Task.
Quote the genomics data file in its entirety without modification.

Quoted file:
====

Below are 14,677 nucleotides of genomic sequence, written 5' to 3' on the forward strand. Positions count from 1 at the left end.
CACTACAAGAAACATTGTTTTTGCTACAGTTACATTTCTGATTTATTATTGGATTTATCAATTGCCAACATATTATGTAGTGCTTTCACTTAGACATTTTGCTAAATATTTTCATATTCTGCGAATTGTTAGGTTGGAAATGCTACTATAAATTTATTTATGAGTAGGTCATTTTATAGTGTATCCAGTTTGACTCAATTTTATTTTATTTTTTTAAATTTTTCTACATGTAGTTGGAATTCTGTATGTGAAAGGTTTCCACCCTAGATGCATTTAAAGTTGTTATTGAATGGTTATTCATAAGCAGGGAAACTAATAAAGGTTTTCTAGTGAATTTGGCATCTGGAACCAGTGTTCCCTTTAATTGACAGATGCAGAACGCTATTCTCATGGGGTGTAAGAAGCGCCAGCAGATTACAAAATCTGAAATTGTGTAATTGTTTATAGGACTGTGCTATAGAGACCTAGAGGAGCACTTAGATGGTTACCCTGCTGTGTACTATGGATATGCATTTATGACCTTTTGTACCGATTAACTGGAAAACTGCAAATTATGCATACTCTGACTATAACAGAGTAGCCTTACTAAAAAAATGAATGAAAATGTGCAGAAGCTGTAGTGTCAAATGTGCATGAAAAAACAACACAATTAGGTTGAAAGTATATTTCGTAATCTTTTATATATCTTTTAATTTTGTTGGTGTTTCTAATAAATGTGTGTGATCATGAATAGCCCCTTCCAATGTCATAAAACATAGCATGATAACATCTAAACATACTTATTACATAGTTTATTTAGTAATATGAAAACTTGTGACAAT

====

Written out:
Below are 14,677 nucleotides of genomic sequence, written 5' to 3' on the forward strand. Positions count from 1 at the left end.
CACTACAAGAAACATTGTTTTTGCTACAGTTACATTTCTGATTTATTATTGGATTTATCAATTGCCAACATATTATGTAGTGCTTTCACTTAGACATTTTGCTAAATATTTTCATATTCTGCGAATTGTTAGGTTGGAAATGCTACTATAAATTTATTTATGAGTAGGTCATTTTATAGTGTATCCAGTTTGACTCAATTTTATTTTATTTTTTTAAATTTTTCTACATGTAGTTGGAATTCTGTATGTGAAAGGTTTCCACCCTAGATGCATTTAAAGTTGTTATTGAATGGTTATTCATAAGCAGGGAAACTAATAAAGGTTTTCTAGTGAATTTGGCATCTGGAACCAGTGTTCCCTTTAATTGACAGATGCAGAACGCTATTCTCATGGGGTGTAAGAAGCGCCAGCAGATTACAAAATCTGAAATTGTGTAATTGTTTATAGGACTGTGCTATAGAGACCTAGAGGAGCACTTAGATGGTTACCCTGCTGTGTACTATGGATATGCATTTATGACCTTTTGTACCGATTAACTGGAAAACTGCAAATTATGCATACTCTGACTATAACAGAGTAGCCTTACTAAAAAAATGAATGAAAATGTGCAGAAGCTGTAGTGTCAAATGTGCATGAAAAAACAACACAATTAGGTTGAAAGTATATTTCGTAATCTTTTATATATCTTTTAATTTTGTTGGTGTTTCTAATAAATGTGTGTGATCATGAATAGCCCCTTCCAATGTCATAAAACATAGCATGATAACATCTAAACATACTTATTACATAGTTTATTTAGTAATATGAAAACTTGTGACAAT